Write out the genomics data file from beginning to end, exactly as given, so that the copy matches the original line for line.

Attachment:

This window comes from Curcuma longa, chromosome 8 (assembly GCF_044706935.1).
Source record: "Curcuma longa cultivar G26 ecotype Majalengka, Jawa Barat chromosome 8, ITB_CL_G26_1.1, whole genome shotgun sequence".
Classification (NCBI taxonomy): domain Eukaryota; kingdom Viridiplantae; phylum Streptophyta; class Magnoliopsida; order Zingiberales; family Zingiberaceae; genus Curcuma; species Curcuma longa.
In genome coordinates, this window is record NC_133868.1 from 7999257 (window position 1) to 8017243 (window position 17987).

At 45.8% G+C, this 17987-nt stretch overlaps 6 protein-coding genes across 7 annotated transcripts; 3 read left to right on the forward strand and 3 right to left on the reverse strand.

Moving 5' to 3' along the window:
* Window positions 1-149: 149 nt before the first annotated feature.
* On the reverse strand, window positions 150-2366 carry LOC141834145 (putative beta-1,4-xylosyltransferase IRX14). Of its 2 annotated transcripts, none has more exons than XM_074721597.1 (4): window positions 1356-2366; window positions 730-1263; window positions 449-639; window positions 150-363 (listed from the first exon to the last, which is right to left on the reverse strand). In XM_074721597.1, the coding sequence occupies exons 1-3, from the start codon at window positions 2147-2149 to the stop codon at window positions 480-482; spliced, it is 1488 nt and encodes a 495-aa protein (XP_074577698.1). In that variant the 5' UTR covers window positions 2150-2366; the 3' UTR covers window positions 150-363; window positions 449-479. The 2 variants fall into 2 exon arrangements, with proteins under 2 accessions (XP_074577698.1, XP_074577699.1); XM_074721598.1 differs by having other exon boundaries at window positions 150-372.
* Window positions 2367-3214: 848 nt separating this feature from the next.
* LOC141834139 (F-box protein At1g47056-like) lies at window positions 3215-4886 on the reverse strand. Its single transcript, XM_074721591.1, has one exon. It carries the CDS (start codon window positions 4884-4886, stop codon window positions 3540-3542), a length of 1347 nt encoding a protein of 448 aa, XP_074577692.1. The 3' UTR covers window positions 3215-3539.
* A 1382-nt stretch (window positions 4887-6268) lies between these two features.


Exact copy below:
This window comes from Curcuma longa, chromosome 8 (assembly GCF_044706935.1).
Source record: "Curcuma longa cultivar G26 ecotype Majalengka, Jawa Barat chromosome 8, ITB_CL_G26_1.1, whole genome shotgun sequence".
Classification (NCBI taxonomy): domain Eukaryota; kingdom Viridiplantae; phylum Streptophyta; class Magnoliopsida; order Zingiberales; family Zingiberaceae; genus Curcuma; species Curcuma longa.
In genome coordinates, this window is record NC_133868.1 from 7999257 (window position 1) to 8017243 (window position 17987).

At 45.8% G+C, this 17987-nt stretch overlaps 6 protein-coding genes across 7 annotated transcripts; 3 read left to right on the forward strand and 3 right to left on the reverse strand.

Moving 5' to 3' along the window:
* Window positions 1-149: 149 nt before the first annotated feature.
* On the reverse strand, window positions 150-2366 carry LOC141834145 (putative beta-1,4-xylosyltransferase IRX14). Of its 2 annotated transcripts, none has more exons than XM_074721597.1 (4): window positions 1356-2366; window positions 730-1263; window positions 449-639; window positions 150-363 (listed from the first exon to the last, which is right to left on the reverse strand). In XM_074721597.1, the coding sequence occupies exons 1-3, from the start codon at window positions 2147-2149 to the stop codon at window positions 480-482; spliced, it is 1488 nt and encodes a 495-aa protein (XP_074577698.1). In that variant the 5' UTR covers window positions 2150-2366; the 3' UTR covers window positions 150-363; window positions 449-479. The 2 variants fall into 2 exon arrangements, with proteins under 2 accessions (XP_074577698.1, XP_074577699.1); XM_074721598.1 differs by having other exon boundaries at window positions 150-372.
* Window positions 2367-3214: 848 nt separating this feature from the next.
* LOC141834139 (F-box protein At1g47056-like) lies at window positions 3215-4886 on the reverse strand. Its single transcript, XM_074721591.1, has one exon. It carries the CDS (start codon window positions 4884-4886, stop codon window positions 3540-3542), a length of 1347 nt encoding a protein of 448 aa, XP_074577692.1. The 3' UTR covers window positions 3215-3539.
* A 1382-nt stretch (window positions 4887-6268) lies between these two features.